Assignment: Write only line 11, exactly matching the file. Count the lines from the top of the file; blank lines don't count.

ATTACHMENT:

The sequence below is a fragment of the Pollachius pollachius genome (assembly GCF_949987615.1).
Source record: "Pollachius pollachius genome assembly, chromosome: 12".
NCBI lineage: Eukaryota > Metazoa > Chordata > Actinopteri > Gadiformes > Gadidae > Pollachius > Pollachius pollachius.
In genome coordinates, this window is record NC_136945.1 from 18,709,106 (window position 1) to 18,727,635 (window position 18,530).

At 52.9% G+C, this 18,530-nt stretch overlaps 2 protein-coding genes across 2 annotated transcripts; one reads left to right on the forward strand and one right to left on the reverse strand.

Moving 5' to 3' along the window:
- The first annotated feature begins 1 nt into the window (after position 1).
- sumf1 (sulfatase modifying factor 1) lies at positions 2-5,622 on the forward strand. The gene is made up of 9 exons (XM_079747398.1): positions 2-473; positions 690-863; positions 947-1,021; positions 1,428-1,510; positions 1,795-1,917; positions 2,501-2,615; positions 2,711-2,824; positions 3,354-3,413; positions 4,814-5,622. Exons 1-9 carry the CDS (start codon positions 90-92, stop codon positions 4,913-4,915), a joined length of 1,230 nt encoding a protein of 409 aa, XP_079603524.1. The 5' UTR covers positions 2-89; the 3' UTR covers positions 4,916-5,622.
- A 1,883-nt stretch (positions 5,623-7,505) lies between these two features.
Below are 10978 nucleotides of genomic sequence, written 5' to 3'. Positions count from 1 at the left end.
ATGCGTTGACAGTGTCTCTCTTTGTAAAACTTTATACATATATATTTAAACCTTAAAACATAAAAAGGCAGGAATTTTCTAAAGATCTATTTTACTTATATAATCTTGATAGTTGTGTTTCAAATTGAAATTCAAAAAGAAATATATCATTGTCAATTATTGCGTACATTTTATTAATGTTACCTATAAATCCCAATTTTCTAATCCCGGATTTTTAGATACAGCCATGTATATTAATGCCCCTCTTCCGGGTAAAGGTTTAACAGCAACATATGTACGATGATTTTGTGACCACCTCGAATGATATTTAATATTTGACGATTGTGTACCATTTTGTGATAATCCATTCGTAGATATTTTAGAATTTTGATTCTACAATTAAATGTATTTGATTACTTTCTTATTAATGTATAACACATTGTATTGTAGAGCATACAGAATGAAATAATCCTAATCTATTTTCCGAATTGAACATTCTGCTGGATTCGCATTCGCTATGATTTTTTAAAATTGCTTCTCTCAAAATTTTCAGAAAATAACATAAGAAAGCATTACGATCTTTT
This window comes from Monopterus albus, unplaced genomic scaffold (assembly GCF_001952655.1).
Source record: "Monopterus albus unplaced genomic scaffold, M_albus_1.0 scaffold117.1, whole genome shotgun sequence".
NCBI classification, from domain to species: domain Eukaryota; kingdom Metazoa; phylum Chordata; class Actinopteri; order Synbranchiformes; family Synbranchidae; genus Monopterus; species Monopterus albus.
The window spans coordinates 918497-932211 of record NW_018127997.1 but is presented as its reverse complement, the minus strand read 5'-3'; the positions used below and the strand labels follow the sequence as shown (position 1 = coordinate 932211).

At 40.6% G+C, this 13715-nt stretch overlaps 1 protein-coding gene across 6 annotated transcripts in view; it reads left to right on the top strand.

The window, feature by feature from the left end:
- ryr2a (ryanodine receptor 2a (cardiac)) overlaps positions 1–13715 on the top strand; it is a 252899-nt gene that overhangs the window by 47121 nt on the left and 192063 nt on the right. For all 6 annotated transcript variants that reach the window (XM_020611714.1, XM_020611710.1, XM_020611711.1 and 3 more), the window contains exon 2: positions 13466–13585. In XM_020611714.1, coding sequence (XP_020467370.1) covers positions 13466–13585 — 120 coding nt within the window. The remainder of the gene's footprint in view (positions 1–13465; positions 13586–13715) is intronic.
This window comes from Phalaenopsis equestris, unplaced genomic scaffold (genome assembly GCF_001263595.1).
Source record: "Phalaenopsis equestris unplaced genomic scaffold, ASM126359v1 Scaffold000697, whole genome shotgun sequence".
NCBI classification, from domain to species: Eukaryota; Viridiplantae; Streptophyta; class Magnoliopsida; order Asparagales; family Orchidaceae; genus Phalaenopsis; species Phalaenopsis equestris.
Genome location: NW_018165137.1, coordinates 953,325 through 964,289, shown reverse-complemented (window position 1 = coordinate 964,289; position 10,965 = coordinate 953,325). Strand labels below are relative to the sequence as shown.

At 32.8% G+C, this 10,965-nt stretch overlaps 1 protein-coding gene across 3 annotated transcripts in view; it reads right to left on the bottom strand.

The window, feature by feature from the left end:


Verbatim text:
ATGCGTTGACAGTGTCTCTCTTTGTAAAACTTTATACATATATATTTAAACCTTAAAACATAAAAAGGCAGGAATTTTCTAAAGATCTATTTTACTTATATAATCTTGATAGTTGTGTTTCAAATTGAAATTCAAAAAGAAATATATCATTGTCAATTATTGCGTACATTTTATTAATGTTACCTATAAATCCCAATTTTCTAATCCCGGATTTTTAGATACAGCCATGTATATTAATGCCCCTCTTCCGGGTAAAGGTTTAACAGCAACATATGTACGATGATTTTGTGACCACCTCGAATGATATTTAATATTTGACGATTGTGTACCATTTTGTGATAATCCATTCGTAGATATTTTAGAATTTTGATTCTACAATTAAATGTATTTGATTACTTTCTTATTAATGTATAACACATTGTATTGTAGAGCATACAGAATGAAATAATCCTAATCTATTTTCCGAATTGAACATTCTGCTGGATTCGCATTCGCTATGATTTTTTAAAATTGCTTCTCTCAAAATTTTCAGAAAATAACATAAGAAAGCATTACGATCTTTT